McIlroy grabs two-shot lead at WGC Mexico Championship

Rory McIlroy started strong in his bid to complete his WGC trophy collection, firing a six-under par 65 on Thursday for a two-shot lead in the Mexico Championship.

The Northern Ireland star eagled his second hole of the day at Club de Golf Chapultepec, the par-five 11th.

He closed with back-to-back birdies to break free atop a crowded leaderboard with two-time Masters champion Bubba Watson and 2017 PGA Championship winner Justin Thomas two shots back on four-under 67.

It was a further stroke back to South African Louis Oosthuizen, Canadian Corey Conners and Americans Billy Horschel and Bryson DeChambeau.

"I took advantage of how I drove the ball," McIlroy said.

"I made one bogey, I misjudged the lie on the fourth hole there, but apart from that just a really solid round of golf."

McIlroy, number one in the world again for the first time since 2015, is coming off a tie for fifth at the Genesis Open at Riviera in Los Angeles -- where he shared the 54-hole lead but couldn't match eventual winner Adam Scott in the final round.

He said the Chapultepec greens were a little softer than those at Riviera, and a return to his old, 34-inch putter had him feeling more comfortable after he experimented with a 35-inch flat stick in California.

"Sometimes my right arm position could get a little high," he said, explaining the 35-inch putter let his right elbow "tuck in" better.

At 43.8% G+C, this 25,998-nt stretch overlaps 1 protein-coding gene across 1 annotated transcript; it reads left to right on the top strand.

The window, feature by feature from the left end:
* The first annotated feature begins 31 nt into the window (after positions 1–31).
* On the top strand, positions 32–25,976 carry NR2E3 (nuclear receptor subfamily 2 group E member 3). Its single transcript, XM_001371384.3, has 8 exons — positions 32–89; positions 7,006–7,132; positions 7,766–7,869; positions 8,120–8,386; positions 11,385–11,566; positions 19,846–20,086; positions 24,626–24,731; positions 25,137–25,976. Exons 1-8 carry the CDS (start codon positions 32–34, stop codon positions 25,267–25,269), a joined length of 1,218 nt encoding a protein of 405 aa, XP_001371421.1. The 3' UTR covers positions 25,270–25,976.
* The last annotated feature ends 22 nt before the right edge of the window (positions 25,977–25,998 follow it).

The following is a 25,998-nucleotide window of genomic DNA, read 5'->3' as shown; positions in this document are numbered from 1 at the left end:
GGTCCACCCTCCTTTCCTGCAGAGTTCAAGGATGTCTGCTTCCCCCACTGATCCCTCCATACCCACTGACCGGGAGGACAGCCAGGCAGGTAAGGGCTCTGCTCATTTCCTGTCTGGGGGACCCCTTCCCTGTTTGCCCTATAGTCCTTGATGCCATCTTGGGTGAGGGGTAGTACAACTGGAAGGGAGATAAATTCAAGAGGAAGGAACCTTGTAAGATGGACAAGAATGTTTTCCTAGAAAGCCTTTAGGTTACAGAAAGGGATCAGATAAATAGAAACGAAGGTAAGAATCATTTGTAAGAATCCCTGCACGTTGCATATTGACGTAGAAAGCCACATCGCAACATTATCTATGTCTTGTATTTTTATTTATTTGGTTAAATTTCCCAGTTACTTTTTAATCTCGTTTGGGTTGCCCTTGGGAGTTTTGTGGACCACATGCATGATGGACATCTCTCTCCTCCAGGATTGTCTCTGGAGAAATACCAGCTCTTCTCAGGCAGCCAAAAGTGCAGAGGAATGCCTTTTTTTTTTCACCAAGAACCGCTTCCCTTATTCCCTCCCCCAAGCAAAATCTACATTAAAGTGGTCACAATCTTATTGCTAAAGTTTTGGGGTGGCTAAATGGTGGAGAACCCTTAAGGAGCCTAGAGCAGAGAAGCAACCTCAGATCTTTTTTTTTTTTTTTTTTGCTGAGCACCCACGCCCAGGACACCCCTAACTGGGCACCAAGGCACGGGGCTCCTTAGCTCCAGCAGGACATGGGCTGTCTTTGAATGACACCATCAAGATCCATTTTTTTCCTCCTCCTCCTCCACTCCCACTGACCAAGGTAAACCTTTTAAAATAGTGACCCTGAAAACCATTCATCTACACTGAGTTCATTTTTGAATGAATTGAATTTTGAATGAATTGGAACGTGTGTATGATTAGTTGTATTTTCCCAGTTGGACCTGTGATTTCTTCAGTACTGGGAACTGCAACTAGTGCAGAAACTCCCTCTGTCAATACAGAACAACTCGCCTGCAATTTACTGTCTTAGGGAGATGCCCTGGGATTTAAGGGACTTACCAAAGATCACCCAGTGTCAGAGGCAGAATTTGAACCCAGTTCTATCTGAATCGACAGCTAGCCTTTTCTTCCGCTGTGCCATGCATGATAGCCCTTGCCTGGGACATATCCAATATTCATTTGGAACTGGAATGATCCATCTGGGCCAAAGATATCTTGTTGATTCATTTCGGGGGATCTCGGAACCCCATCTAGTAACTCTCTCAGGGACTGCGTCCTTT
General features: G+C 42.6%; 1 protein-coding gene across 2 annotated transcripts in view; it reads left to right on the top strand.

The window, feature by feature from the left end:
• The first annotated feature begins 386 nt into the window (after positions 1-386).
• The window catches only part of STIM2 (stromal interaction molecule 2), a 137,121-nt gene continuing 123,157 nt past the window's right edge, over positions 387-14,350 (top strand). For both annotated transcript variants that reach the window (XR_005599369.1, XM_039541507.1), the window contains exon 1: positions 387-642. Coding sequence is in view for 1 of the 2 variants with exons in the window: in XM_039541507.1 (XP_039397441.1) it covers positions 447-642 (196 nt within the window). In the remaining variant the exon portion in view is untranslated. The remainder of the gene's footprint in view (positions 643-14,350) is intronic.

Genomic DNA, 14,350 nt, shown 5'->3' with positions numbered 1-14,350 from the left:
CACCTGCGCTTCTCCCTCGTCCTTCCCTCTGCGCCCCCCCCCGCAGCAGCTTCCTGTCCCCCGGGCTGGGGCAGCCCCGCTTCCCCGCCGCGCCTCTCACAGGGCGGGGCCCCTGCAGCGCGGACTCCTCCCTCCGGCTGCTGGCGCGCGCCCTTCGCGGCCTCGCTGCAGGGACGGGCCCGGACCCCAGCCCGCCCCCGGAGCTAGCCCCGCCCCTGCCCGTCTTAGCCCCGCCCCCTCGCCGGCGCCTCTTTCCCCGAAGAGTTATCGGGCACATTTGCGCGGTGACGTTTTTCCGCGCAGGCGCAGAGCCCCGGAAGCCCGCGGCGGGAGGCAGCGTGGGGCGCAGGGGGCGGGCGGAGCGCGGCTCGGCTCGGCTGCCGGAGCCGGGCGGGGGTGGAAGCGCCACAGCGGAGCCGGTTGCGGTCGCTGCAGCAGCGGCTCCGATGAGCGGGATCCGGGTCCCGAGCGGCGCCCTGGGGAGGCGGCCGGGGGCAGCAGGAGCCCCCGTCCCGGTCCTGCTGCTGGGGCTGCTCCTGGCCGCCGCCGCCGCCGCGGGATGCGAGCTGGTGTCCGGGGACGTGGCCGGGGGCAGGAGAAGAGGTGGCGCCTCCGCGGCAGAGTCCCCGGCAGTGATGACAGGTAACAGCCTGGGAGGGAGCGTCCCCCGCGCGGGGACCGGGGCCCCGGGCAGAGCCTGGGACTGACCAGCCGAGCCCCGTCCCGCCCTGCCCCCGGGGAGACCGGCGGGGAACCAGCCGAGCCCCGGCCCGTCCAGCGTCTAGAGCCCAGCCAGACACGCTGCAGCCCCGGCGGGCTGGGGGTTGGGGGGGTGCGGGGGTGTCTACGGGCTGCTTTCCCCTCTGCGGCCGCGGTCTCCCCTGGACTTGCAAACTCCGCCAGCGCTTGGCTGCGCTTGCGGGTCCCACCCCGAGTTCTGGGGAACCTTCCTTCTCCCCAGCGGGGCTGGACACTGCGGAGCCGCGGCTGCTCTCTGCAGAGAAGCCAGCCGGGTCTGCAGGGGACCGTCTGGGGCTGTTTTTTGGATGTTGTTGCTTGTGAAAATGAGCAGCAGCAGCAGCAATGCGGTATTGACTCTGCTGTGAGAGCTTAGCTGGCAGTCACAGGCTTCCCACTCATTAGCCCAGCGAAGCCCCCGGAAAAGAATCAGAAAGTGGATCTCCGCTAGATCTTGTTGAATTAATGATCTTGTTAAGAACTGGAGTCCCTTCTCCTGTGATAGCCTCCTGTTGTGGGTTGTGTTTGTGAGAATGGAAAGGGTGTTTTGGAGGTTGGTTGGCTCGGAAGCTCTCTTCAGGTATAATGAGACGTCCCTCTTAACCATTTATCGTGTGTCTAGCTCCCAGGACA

"But on right to left putts, it just felt as if the putter felt a little too long," he said. With his "old faithful" back in the bag, McIlroy rolled in a 10-footer at the ninth to cap his round.

He'd drained a 27-footer at the sixth and a 15-footer at the eighth to move atop the leaderboard.

McIlroy won the WGC-HSBC Championship in Shanghai for the first time in November, and a victory on Sunday would see him complete the "grand slam" of the elite series which also includes the WGC Match Play -- which he won in 2015 -- and the WGC Invitational -- which he won at Firestone in 2014.

The only player to have won all four is Dustin Johnson, who relegated McIlroy to second at Chapultepec last year.

"The first year we came here in '17, I think I had the lead after 36, didn't end up winning," McIlroy said. "Last year, finished second.

"I like the place, like the golf course. I've always played well at altitude. Hopefully this year I can go one better."

- 'second-guessing' -

=====================

Watson said that with altitude affecting ball flight, the winds that kicked up in the afternoon were especially bothersome.

"The elevation already messes with your head and what you're thinking," he said.

"And then you're talking about the wind, you're always second-guessing yourself."

Thomas, who like Watson had five birdies and one bogey in his round, echoed that sentiment.

"I've never played this place with this kind of wind," he said. "You can go so low, but, man, if you're not playing well you can shoot over par in a heartbeat.

"It's pretty tough to manage your score." That was evident in the five-over round by defending champ Johnson.

Scott, whose Riviera triumph last week followed his Australian PGA Championship win in December, was three-over after 18 holes.


(This story has not been edited by Business Standard staff and is auto-generated from a syndicated feed.)

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